Monica Dyson: Living as nature intended is still popular

Naturism remains alive and well in Britain.

Naturism remains alive and well in Britain.

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There must have been a few double takes the other week when a naked man was spotted wandering about in Sheffield and it certainly seems to have stopped the traffic before he was taken into custody by police.

I also read that the Ukip leader Nigel Farage knocked at one door when he was out on the election trail to be greeted by a young woman who was completely naked. (Gosh, she must have had a shock.)

And although it was some time ago, White House usher Skip Allen tells of the time he delivered a message to President Ronald Reagan to find him wandering around in the buff. This was something he did all the time apparently, but at least just in the White House, thank goodness.

Nudism and naturism is definitely alive and well. And it can be closer than you think.

A friend living in Doncaster has expressed concern that a farm in Wroot is holding the sixth Nudestock event this month which is certified by the Camping and Caravanning Club. However it seems harmless.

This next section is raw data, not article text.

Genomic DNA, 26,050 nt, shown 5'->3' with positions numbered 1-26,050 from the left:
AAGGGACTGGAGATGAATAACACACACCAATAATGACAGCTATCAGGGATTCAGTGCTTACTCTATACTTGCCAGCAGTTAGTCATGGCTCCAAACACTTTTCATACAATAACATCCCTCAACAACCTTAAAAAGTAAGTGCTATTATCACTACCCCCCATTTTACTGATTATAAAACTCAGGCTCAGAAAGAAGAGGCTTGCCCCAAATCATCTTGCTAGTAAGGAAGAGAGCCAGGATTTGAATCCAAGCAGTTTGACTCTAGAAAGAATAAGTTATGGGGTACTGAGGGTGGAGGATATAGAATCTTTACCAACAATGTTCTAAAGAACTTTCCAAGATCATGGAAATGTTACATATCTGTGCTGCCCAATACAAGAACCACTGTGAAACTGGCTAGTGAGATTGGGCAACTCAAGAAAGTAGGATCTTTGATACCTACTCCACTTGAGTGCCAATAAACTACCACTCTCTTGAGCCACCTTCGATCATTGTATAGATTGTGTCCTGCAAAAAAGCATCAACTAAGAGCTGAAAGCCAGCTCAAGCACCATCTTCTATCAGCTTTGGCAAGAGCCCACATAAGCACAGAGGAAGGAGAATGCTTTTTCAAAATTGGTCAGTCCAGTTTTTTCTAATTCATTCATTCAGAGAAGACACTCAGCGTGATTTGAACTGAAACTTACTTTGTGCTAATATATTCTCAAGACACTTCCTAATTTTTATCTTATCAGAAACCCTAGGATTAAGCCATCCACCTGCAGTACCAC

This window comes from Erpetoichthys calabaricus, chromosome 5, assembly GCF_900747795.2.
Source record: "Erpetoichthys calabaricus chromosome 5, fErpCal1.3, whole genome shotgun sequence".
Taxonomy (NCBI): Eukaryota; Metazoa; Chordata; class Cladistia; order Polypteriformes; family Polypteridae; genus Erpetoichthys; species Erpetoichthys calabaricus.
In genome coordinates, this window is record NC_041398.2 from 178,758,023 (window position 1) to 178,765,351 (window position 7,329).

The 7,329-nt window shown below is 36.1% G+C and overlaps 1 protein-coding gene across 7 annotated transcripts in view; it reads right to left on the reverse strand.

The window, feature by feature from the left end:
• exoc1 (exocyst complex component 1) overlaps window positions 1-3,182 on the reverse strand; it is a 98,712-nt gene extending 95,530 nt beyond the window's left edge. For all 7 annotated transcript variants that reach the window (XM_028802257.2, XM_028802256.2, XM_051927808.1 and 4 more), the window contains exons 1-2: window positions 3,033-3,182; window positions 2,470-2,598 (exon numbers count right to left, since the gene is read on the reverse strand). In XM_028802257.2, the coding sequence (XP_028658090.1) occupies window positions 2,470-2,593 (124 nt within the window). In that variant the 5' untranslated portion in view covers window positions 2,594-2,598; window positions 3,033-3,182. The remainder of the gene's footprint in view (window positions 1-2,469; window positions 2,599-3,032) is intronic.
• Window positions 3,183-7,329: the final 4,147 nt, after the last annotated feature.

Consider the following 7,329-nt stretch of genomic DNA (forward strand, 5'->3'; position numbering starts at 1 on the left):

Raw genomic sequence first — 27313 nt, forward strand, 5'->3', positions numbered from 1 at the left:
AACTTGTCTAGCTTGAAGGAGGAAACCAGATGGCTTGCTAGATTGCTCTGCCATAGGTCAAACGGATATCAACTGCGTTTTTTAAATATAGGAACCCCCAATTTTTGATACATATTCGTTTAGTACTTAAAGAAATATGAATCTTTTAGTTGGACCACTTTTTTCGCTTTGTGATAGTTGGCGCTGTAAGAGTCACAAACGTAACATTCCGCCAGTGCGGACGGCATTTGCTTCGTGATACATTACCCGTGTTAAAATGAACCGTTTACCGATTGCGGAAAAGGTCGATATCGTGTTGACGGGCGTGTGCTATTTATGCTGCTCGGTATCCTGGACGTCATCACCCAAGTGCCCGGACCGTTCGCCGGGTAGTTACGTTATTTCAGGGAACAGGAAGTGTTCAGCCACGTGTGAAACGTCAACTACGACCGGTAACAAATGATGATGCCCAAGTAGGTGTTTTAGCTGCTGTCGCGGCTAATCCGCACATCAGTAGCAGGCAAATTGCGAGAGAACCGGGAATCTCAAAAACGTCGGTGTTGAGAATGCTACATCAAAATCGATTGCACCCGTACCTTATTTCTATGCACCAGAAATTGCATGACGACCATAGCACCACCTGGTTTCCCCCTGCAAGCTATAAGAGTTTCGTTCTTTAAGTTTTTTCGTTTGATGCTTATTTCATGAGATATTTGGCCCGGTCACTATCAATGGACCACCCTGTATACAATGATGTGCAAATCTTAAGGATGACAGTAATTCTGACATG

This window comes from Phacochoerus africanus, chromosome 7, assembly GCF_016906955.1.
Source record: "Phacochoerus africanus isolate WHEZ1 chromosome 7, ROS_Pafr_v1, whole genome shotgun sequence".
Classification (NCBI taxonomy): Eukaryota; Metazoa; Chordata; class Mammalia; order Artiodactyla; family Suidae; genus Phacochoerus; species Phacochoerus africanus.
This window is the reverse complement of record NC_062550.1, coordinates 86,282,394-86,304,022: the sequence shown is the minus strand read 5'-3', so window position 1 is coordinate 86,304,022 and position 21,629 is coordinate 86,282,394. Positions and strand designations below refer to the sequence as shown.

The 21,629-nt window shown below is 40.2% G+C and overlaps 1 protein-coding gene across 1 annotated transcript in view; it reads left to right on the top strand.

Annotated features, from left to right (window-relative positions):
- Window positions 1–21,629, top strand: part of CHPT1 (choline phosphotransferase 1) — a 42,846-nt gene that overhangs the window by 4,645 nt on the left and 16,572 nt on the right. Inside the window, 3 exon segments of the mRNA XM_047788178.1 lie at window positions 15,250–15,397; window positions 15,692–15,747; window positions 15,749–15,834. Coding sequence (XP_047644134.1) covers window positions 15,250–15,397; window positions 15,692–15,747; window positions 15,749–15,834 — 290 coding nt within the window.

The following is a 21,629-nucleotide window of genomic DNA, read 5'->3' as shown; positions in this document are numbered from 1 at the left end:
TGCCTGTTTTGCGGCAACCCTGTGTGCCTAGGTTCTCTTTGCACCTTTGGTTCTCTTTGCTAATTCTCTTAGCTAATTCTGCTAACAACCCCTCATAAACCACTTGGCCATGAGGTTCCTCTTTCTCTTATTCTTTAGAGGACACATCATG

I read a quote recently by someone who said: “Why are most nudists people you wouldn’t want to see naked?” Perhaps a little unfair and unkind. However, if you happen to live in Spielplatz in Hertfordshire, which is a sleepy little village near Bricket Wood, and a unique one, although in the heart of the London commuter belt, you will mostly only see people in the nude, whether you like the look of them or not. Founded by Charles Macaskie in 1929 when it bought the land for £500, it has 34 bungalows for permanent residence and another 24 for holiday lets.

Although strictly speaking you don’t have to be a naturist to live there, it is unlikely that you would be able to buy a house if you are not.

Its previous inhabitants have included Ross Nichols who was a founder member of the Order of Bards, Ovates and Druids, and Gerald Gardner who established a coven at Bricket Wood in development of the Wicca Religion.

The first naturist club in the UK opened in Essex in 1924 and by 1942 there were a number of ‘sun clubs’ and the inception of the British Sunbathers Association which, by 1964 became The Central Council for British Naturists.

There are still naturist beaches around the UK. Brighton made seaside history in 1980 when the first public nudist beach was opened within easy walking distance of the town centre.

There has been nude bathing on Fraisthorpe Sands near Bridlington for even longer than that, until, in 1998 the local council erected notices banning it. A further sign said that ‘Any person committing an act of indecency will be liable to prosecution’.

The Fraisthorpe United Naturists complained that the signs were grossly insulting and insinuating that naturists were perverts. The signs were removed and naturists continued to use the sands.